Microsoft, Apple Music Codes Hacked

Dennis Faas's picture

In recent months, it seems corporate entities have held the upper hand in the great war between big business and underground hackers. The best example of this shift in power has been in the music industry, where conglomerates of major names (i.e. Sony) and protectorate groups (International Federation of Phonographic Industries) have been routinely "cleaning up" the once lawless peer-to-peer landscape.

However, the hackers have finally struck back, releasing two separate programs to whittle away at the digital rights management (DRM) systems put in place by Microsoft and Apple.

Microsoft and Apple have put their own marks on the fight against music piracy. Microsoft is implementing many of its newest software services to protect itself against fraudulent versions of its products, and with the Zune creeping closer to release, the Redmond-based company will do everything to protect that system from being part of an illegal network of file sharing. Microsoft will also want to profit off of Zune file downloads, meaning it will probably establish a program similar to Apple's popular (and legal) iTunes.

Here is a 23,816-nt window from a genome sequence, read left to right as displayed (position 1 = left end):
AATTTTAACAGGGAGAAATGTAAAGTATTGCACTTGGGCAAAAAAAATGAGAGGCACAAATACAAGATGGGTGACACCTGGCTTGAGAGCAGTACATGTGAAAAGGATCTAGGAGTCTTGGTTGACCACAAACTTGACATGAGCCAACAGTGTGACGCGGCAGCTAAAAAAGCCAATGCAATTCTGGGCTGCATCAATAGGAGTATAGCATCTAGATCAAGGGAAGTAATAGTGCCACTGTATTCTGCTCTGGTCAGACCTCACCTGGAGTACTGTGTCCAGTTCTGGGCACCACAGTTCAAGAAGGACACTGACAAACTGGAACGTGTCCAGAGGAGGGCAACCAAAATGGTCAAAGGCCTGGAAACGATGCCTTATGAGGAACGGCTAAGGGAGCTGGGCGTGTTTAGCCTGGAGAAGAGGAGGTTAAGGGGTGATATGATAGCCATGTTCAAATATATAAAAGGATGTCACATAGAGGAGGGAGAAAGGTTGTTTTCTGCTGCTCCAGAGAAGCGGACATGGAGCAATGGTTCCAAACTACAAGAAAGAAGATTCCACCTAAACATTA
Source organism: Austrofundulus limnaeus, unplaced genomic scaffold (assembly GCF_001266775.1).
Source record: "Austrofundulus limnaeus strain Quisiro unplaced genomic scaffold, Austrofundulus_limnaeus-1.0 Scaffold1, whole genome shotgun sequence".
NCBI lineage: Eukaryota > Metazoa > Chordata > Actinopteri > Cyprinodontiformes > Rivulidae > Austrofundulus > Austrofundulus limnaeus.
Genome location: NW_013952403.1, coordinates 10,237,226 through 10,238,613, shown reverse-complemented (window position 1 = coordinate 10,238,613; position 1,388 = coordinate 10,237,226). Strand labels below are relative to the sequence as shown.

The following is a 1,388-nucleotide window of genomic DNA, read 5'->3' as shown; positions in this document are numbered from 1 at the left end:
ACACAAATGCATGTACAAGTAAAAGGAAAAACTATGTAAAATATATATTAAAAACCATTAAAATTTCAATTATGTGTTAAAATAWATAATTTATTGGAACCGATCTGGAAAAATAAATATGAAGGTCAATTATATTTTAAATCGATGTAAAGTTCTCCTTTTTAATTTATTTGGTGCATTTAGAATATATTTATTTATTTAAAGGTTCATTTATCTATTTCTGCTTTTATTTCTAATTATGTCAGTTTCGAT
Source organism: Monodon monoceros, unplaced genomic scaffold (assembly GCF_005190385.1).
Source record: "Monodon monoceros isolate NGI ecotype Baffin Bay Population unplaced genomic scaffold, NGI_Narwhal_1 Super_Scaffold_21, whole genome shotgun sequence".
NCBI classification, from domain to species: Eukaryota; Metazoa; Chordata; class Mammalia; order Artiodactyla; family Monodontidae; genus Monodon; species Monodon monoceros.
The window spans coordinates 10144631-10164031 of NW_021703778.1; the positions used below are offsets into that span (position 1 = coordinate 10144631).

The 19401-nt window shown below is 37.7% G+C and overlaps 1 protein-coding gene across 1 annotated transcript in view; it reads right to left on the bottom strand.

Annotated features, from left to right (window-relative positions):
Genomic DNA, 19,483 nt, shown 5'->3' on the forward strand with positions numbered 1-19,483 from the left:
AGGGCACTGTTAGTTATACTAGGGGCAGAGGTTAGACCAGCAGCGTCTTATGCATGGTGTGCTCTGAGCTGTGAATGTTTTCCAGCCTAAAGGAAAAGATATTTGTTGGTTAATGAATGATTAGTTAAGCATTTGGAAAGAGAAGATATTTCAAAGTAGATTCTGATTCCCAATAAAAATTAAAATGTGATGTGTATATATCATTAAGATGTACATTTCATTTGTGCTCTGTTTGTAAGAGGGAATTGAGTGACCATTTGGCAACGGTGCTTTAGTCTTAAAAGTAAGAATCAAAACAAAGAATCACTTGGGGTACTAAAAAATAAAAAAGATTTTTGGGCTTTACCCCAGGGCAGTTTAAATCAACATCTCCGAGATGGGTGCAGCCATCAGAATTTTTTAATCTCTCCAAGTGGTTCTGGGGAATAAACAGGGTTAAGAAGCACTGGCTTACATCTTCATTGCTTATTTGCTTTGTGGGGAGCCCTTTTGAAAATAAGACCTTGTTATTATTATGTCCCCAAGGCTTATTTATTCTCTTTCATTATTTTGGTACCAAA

The problem for both companies at this moment is the loss of their once invincible DRM, two systems put in place to safeguard music from illegal copying. The two new hack programs have their sights set on both Microsoft's Windows Media DRM and Apple's Fairplay. (Source:

Neither Microsoft or Apple are particularly surprised by the hack, and have been dealing with similar cracks for three years now. Both companies remain confident that they can repair their protective wares before the leak becomes a flood.

Interestingly enough, it isn't the first time rivals Microsoft and Apple have been at the center of a hack attack. In January, Steve Jobs, Apple CEO, challenged company followers to get Windows XP running on a Mac. The very legal competition saw a successful pair of hackers receive nearly $14,000 USD in prize money for their effort. (Source:

Maybe Jobs should offer those guys another $14,000 to protect Apple music.

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